A bit of the icy chill Annie had felt since hearing the rumors about Ford melted under the headmistress’s kind reception. “I’ve heard Ford Winters is returning to Austin, and I wanted to ask if you knew anything about it.” Her words tumbled out in a rush.
Augusta leaned back in her chair, her expression a blend of fondness and concern. “Annie, you should sit down.”
Annie checked her watch. “I only have a few minutes until my class.”
“It will be all right if you’re late once.”
Annie’s heart fluttered against her ribs like a trapped bird. Augusta Collins would never suggest tardiness as an option under normal circumstances. She dropped into the tufted brown velvet chair opposite Augusta’s desk and pressed shaky hands into her lap.
“Noah told me he spoke with you at length about options for funding the Kelly Ranch.”
Annie flushed. Talking to the bank president had been embarrassing and unpleasant, in spite of his efforts to comfort her. The Kelly Ranch was all she had left of her mother’s family, and Annie was determined to save it from bankruptcy. She’d finally acquiesced to the idea of offering investors an opportunity to purchase shares in the property. Thus far there’d been no takers.
“I’m sorry, ma’am, but what does this have to do with Mr. Winters?”
“I hope you will forgive me, but I took the liberty of telegraphing Ford to inform him of the opportunity.”
Opportunity. She should have been affronted or angered by Headmistress Collins’s announcement. Instead, anticipation quivered through her nerves and settled at the base of her spine in a warm hum.
“Annie, I know there has been talk around town about Ford’s…er…activities since he left Austin.”
And his former relationship with you.
Annie ignored the unspoken words. Eight years earlier she’d yielded to her father and sister’s beleaguering about Ford’s “questionable parentage” and “insufficient prospects for the future” instead of following her heart.
“I’ll have you know,” Augusta continued, “I wouldn’t have contacted Ford about the Kelly Ranch if I had concerns about his moral code.” She tapped her well-manicured fingers on the desk’s surface in a steady rhythm.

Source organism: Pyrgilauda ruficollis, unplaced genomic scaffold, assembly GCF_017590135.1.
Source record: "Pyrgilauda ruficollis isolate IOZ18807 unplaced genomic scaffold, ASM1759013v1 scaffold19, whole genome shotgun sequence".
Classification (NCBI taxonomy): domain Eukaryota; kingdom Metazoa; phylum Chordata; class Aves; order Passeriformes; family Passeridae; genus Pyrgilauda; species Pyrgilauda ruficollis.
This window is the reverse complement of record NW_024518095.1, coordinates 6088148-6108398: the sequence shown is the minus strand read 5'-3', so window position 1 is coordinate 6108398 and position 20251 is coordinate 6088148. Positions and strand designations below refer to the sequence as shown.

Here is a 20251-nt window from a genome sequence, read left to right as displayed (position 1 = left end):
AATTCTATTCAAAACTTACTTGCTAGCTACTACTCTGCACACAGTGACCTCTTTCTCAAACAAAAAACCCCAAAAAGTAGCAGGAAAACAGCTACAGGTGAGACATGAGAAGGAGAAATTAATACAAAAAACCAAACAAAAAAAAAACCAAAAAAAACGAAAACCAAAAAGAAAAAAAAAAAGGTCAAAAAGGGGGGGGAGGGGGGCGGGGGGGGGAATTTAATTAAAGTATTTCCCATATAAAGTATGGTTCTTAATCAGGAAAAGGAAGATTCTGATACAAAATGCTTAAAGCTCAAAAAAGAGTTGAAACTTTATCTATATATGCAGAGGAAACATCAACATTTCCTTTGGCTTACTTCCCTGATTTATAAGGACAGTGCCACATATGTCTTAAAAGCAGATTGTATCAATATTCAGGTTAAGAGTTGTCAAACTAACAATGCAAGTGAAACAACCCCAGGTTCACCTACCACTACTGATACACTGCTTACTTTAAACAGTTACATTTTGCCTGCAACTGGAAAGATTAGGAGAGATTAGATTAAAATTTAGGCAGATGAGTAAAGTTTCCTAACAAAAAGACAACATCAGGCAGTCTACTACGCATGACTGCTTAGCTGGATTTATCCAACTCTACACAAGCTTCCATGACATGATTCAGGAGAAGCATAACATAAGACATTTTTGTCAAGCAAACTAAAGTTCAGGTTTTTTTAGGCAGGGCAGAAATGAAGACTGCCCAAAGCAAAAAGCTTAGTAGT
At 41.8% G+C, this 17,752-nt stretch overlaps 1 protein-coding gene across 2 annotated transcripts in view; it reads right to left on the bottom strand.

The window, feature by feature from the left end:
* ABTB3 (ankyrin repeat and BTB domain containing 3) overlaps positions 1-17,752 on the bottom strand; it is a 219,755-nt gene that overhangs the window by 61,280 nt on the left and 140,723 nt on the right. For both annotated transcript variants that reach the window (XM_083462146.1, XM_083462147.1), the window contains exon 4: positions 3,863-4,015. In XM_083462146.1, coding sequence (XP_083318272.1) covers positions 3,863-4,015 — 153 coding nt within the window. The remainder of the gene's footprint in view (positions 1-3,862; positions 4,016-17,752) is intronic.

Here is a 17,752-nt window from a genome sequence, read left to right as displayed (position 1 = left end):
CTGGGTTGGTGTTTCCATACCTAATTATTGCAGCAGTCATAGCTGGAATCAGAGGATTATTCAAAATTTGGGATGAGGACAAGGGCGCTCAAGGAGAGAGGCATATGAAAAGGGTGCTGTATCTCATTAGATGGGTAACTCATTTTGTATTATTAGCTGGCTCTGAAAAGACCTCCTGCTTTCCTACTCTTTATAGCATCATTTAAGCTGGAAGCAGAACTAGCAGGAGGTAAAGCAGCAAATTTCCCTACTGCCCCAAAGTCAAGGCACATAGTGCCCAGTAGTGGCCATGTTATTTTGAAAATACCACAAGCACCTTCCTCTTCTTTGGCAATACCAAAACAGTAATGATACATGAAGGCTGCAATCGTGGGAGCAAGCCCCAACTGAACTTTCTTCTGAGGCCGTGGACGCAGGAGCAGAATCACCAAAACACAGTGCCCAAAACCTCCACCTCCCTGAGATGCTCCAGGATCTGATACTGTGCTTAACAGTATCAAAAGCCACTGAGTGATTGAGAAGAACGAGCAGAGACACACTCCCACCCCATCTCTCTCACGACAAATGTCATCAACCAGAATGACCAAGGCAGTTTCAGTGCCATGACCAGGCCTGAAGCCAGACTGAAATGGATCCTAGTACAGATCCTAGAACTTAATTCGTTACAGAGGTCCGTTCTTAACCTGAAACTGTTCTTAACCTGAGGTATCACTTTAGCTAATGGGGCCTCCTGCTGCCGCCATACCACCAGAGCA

Annie met Augusta’s gaze. She was ashamed to admit that Ford’s morality was the least of her concerns. She had loved him once. If she were honest with herself, she still loved him. Ford Winters invaded her heart and mind with debilitating frequency.
“Annie, dear, I give you my word, Ford has accumulated his wealth through legal methods, no matter what the local gossips say.”
Annie considered Augusta’s words and sucked in a breath. “So he’s coming here to purchase shares in my…our…the Kelly Ranch?”
Augusta reached into her desk and withdrew a fat envelope. “Noah Whitley has scheduled the paperwork to be signed later this morning. I told him I would pass this along to you.”
Annie reached for the envelope with a shaking hand. “That’s so soon.”
“Noah was under the impression your situation was urgent.”
“Yes, it is. I just wasn’t expecting…” Annie’s hand dropped into her lap and her chin fell to her chest, stricken by what the contents of the envelope meant to her life.
Annie’s grandparents had homesteaded the Kelly Ranch, and Annie loved the place as much as her mother and grandmother had. Her mother, Amelia, aware of her husband’s and youngest daughter’s weakness when it came to money, had given Annie legal control of what remained of the family’s property before her death. Annie could legally refuse Ford’s purchase of shares of the property, but for the sake of her mother’s love for the ranch, Annie would endure anything.
“I don’t have a choice.” Her statement was laced with resignation.
Augusta rose from her chair and came around the desk, skirts rustling. Unbidden, she wrapped her arms around Annie in a gentle lemon verbena-scented embrace. “My dear, there is always a choice. Unfortunately, the right thing to do is rarely the thing that appeals to your flesh.”